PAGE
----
Meet the 2014-2015 Digital Rhetoric Collaborative Graduate Fellows

Hosted by the Sweetland Center for Writing, the Digital Rhetoric Collaborative (DRC) is an online, community webspace by and for scholars and teachers working in computers and writing and digital rhetoric, and a born digital book series with the U-M Press. Two forthcoming projects from the book series include Digital Samaritans by Jim Ridolfo and Making Space: Writing Instruction, Infrastructure, and Multiliteracies by Dànielle Nicole DeVoss and James P. Purdy.

This summer, the DRC welcomed its second cohort of graduate student Fellows! The program aims to recognize graduate students around the country currently working in digital rhetoric who want practical experience in online publishing and website development. Fellows are selected on a yearly basis by the editors and board of the DRC, and receive an annual stipend of $500 as well as recognition on the DRC website.

DRC Fellows commit to attending monthly online team meetings to plan projects that extend the DRC website and its contributions to the community of computers and writing. They work independently and collaboratively to complete two projects within the year of their term. Last year’s Fellows created several new DRC features, including Webtext of the Month, the Hack & Yack Conversations series, Digital Lessons Resources, and a Google Forum.

In their first few months, the new Fellows have continued this tradition of energetic creativity by expanding these new features, and also building out the DRC Wiki, adding Tool Reviews, hosting the site’s first ever Twitter chat connected to its biggest ever blog carnival on the relationship between multilingualism and multimodality, and boosting DRC social media presence across the web. Hosts and followers of the Digital Rhetoric Collaborative can’t wait to see what else they will innovate between now and next August. This year’s fellows are:



Jenae Cohn is a Ph.D. student in English, pursuing a designated emphasis in Writing, Rhetoric, and Composition, at the University of California, Davis. She is currently researching the rhetoric of loss around the shift from print to digital culture, but she is also interested in hybrid and online learning and instructional design. Beyond serving as a fellow for the DRC, she serves a graduate writing fellow in UC Davis’ Writing Across the Curriculum program, manages the UC Davis undergraduate student blog, Aggie Voices, and blogs intermittently at



Lindsey Harding is a Ph.D. candidate at the University of Georgia. Her research and writing interests include composition and rhetoric, creative writing, and digital humanities. She currently works as the Assistant to the Director of the Writing Intensive Program at UGA. Her critical essay on multimodal reflective writing appears in Teaching English in the Two-Year College, and she has an essay on Pinterest and mothers forthcoming in Harlot. Her stories have appeared in Soundings Review, Prick of the Spindle, The Boiler, Xenith, Wilderness House Literary Review, and Stray Dog Almanac. In May 2011, she graduated from Sewanee University’s School of Letters with her M.F.A. in creative writing. She lives in Athens, Georgia, with her husband and three small children. You can find her online at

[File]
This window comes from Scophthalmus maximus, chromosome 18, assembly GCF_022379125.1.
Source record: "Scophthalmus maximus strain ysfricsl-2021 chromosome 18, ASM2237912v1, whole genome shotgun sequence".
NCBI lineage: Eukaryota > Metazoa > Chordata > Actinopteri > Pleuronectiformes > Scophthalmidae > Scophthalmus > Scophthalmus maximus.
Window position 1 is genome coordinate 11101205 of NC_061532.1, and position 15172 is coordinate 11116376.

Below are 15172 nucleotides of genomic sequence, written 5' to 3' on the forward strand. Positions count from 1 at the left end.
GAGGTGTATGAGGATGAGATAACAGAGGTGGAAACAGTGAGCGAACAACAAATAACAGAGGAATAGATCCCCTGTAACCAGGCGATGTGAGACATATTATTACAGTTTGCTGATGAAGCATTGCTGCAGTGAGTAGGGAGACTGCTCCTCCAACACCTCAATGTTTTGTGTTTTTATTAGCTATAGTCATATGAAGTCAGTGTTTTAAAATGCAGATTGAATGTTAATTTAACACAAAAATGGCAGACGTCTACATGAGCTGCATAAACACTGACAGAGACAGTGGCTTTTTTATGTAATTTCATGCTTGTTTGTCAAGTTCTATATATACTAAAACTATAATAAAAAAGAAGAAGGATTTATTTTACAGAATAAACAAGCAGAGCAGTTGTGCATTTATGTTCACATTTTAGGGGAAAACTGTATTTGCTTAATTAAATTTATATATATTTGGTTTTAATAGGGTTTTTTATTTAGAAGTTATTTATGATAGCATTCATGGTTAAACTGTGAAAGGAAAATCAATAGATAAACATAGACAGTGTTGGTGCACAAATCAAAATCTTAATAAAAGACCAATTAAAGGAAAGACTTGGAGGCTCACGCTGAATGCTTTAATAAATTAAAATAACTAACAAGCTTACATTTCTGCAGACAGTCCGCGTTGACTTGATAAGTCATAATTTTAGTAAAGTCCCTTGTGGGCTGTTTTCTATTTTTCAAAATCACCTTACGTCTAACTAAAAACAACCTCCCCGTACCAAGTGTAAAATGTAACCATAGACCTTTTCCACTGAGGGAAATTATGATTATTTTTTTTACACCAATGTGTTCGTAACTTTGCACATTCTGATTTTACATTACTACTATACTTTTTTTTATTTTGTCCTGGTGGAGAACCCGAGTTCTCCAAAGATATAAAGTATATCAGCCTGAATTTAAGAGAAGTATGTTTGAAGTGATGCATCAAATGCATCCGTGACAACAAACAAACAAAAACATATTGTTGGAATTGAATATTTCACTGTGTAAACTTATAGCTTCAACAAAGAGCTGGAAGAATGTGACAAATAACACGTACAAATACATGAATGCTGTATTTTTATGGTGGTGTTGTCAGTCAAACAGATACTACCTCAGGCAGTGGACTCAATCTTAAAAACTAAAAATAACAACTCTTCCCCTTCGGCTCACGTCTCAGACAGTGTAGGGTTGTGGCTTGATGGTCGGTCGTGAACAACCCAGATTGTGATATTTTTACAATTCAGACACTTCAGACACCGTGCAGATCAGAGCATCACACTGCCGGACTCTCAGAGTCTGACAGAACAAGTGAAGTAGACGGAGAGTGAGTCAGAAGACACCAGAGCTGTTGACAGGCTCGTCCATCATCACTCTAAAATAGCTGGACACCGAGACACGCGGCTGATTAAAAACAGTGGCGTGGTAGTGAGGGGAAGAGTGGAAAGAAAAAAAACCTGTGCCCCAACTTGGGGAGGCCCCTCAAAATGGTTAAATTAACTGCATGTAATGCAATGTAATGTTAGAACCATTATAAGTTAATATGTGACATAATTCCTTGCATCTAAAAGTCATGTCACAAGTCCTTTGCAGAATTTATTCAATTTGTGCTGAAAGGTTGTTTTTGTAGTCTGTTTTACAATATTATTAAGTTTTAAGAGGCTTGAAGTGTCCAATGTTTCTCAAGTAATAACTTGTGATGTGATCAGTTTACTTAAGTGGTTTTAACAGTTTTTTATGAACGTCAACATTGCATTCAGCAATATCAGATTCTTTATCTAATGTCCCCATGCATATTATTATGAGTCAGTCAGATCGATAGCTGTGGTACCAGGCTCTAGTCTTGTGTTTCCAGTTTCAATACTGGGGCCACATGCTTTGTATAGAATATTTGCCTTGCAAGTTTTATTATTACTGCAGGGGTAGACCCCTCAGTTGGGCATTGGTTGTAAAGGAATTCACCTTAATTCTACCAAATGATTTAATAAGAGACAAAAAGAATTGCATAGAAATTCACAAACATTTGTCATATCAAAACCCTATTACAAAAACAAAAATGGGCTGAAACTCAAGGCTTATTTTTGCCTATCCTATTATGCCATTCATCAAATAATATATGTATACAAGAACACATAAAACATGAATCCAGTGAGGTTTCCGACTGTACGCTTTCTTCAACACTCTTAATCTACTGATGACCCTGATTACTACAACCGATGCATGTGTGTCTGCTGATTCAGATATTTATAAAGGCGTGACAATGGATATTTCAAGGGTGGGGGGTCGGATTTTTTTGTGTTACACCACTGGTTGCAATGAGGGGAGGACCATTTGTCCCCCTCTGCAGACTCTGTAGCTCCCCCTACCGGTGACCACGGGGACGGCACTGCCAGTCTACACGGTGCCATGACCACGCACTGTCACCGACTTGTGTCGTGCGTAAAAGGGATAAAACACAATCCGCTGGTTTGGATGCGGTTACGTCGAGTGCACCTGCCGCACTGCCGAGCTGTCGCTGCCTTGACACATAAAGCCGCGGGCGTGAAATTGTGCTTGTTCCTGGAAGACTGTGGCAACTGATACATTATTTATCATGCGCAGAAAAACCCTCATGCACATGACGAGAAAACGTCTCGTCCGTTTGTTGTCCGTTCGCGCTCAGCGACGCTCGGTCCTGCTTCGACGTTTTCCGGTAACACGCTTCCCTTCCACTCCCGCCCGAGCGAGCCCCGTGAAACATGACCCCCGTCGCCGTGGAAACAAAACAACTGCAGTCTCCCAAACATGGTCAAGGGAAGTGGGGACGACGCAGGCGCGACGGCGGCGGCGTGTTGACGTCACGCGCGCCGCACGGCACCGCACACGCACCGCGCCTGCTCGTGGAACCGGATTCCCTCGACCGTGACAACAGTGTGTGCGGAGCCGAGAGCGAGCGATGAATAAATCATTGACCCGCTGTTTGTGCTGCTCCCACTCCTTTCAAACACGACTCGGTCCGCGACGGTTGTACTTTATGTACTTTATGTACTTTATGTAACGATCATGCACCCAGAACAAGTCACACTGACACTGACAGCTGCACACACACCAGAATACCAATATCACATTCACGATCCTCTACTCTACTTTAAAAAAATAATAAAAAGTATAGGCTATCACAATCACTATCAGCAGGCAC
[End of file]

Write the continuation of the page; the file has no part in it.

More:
Heather Lang is a Ph.D. student in the Rhetoric and Composition program at Florida State University, where she is also the assistant director of the Reading and Writing Center. Heather earned her M.A. in Rhetoric and Professional Communication at New Mexico State University in 2012. Her research interests reside at the intersections of embodiment, activism, and digital spaces. On any given day, Heather uses Windows 7, Windows 8, Linux Mint, and Mac OS.



Brenta Blevins is a Ph.D. student specializing in rhetoric and composition at the University of North Carolina at Greensboro. She has previously served as Assistant Director of the UNCG Digital ACT Studio and worked in the software development industry. Her research interests include digital pedagogy, wikis as a genre and a learning tool, digital literacy, and digital literacy learning centers.



English Ph.D. candidate and Teaching Associate Matthew Vetter is the 2014-15 Claude Kantner Research Fellow at Ohio University, where he has served for the last two years as Assistant Director of Composition. His research interests circle around questions related to digital culture and rhetorics, composition pedagogy, critical theory and activism. He’s also something of a Wikipedia fanatic and his dissertation focuses on the opportunities for writing pedagogy afforded by the encyclopedia. He has published scholarly work in Computers and Composition Online, Composition Studies, Harlot of Hearts and Research Library Issues. Vetter also holds an MFA in creative writing from Spalding University and has published poems in numerous national and regional journals. See more of his creative and scholarly work at



Paula Miller is an English Ph.D. student specializing in Rhetoric, Composition, and Literacy at The Ohio State University. Her research interests include the intersection between writing center studies and digital literacies, interests informed by over a decade of writing center work.

Leave a Reply

Your email address will not be published. Required fields are marked *